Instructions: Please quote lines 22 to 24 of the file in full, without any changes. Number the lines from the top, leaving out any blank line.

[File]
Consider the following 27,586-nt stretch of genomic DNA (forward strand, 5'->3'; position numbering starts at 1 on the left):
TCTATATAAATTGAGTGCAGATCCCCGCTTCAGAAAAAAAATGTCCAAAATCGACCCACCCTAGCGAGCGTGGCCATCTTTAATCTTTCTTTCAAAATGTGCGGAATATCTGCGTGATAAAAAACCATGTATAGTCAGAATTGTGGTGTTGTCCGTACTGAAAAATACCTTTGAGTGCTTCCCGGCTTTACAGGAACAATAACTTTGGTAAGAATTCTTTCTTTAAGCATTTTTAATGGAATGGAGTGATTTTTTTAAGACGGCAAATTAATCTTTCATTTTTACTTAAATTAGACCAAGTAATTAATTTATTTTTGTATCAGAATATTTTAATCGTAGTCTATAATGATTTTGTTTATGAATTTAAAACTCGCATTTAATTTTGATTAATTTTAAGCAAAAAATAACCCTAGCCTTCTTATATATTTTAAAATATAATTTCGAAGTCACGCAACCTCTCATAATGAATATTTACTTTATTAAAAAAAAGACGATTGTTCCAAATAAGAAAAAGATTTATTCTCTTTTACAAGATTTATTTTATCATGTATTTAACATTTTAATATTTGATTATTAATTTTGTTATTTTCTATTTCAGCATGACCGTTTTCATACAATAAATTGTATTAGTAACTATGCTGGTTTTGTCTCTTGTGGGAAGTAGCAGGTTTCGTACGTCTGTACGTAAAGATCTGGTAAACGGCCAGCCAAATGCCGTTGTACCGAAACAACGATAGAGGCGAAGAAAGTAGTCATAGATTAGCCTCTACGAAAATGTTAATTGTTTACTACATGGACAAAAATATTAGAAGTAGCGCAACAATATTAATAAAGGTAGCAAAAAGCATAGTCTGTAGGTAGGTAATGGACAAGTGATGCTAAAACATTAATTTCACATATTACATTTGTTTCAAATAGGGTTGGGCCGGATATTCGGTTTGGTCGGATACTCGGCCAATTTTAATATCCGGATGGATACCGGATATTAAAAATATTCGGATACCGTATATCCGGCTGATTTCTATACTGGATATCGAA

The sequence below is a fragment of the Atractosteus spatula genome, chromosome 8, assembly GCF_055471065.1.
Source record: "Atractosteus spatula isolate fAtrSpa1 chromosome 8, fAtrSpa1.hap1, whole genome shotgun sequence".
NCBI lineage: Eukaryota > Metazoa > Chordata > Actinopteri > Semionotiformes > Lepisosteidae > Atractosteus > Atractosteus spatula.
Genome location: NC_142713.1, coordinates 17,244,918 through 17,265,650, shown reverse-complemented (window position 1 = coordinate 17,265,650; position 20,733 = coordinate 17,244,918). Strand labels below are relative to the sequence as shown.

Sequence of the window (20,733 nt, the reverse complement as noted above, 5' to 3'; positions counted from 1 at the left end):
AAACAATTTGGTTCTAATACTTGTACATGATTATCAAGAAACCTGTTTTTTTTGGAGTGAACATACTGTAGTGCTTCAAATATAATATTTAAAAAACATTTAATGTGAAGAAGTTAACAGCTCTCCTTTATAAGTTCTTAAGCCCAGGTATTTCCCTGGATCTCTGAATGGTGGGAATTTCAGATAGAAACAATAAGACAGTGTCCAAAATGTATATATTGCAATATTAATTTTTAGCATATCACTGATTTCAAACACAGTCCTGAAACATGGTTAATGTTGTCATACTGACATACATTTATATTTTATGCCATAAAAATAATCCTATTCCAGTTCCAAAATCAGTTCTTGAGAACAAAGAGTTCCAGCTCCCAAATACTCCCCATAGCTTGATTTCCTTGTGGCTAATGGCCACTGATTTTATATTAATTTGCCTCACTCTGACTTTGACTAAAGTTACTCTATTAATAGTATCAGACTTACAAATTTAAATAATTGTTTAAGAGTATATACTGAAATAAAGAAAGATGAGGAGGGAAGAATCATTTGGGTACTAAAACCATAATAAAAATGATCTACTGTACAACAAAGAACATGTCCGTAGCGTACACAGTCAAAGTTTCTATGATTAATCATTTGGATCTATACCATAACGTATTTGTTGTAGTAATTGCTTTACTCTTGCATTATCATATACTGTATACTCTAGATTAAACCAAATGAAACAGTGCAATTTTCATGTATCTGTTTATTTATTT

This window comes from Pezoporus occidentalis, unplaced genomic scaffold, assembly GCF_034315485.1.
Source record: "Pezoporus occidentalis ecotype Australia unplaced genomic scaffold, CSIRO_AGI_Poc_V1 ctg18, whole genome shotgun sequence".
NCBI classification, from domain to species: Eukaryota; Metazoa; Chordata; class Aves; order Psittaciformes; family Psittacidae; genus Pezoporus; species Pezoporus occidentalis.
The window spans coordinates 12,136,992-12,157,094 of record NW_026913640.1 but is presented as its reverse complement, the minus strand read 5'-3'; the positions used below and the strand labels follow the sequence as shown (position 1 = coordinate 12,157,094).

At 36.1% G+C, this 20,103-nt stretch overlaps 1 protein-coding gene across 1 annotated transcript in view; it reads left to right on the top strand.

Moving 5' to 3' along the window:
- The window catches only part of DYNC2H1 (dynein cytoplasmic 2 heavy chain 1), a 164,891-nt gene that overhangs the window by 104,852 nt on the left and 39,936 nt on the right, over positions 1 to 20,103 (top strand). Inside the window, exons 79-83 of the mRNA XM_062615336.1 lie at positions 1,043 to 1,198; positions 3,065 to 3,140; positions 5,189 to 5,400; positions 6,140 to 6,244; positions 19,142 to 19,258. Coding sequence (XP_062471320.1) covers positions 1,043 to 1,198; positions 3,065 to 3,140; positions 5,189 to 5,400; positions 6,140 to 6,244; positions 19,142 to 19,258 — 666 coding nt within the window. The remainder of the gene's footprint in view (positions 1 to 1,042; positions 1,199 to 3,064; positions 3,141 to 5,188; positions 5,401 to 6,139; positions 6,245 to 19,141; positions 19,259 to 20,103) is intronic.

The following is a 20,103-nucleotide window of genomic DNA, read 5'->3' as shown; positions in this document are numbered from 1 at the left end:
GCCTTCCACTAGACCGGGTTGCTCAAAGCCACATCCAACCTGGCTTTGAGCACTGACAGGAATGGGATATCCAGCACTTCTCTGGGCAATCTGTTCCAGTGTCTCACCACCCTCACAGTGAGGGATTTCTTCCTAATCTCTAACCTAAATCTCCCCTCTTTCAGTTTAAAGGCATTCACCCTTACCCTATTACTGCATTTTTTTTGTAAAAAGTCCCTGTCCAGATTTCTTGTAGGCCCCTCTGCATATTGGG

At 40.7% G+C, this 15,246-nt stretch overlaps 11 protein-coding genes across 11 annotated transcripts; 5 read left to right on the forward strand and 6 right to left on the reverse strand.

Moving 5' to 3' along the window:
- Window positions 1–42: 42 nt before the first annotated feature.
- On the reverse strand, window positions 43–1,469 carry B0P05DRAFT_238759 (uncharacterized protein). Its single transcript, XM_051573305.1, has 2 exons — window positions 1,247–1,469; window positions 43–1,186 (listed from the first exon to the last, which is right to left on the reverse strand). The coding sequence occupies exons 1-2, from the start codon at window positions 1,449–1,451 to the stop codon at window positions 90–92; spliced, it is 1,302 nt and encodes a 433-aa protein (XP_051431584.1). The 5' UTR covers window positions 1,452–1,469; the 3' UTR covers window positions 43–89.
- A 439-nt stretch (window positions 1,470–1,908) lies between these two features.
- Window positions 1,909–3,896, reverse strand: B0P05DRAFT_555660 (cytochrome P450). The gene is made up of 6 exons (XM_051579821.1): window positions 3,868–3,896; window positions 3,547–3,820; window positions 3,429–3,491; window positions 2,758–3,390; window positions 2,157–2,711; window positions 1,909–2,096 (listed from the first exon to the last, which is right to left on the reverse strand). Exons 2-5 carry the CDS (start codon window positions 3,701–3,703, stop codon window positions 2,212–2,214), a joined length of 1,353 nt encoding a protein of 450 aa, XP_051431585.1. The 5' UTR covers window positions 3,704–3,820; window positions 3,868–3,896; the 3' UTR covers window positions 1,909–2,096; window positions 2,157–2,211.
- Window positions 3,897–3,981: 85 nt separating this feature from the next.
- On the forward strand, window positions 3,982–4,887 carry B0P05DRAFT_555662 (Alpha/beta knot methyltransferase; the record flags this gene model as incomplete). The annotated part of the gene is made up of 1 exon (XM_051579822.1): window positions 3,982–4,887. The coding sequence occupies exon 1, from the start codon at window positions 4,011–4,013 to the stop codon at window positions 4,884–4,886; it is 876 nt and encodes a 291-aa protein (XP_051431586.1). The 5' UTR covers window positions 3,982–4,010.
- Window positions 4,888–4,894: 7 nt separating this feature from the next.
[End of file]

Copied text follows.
- A 439-nt stretch (window positions 1,470–1,908) lies between these two features.
- Window positions 1,909–3,896, reverse strand: B0P05DRAFT_555660 (cytochrome P450). The gene is made up of 6 exons (XM_051579821.1): window positions 3,868–3,896; window positions 3,547–3,820; window positions 3,429–3,491; window positions 2,758–3,390; window positions 2,157–2,711; window positions 1,909–2,096 (listed from the first exon to the last, which is right to left on the reverse strand). Exons 2-5 carry the CDS (start codon window positions 3,701–3,703, stop codon window positions 2,212–2,214), a joined length of 1,353 nt encoding a protein of 450 aa, XP_051431585.1. The 5' UTR covers window positions 3,704–3,820; window positions 3,868–3,896; the 3' UTR covers window positions 1,909–2,096; window positions 2,157–2,211.
- Window positions 3,897–3,981: 85 nt separating this feature from the next.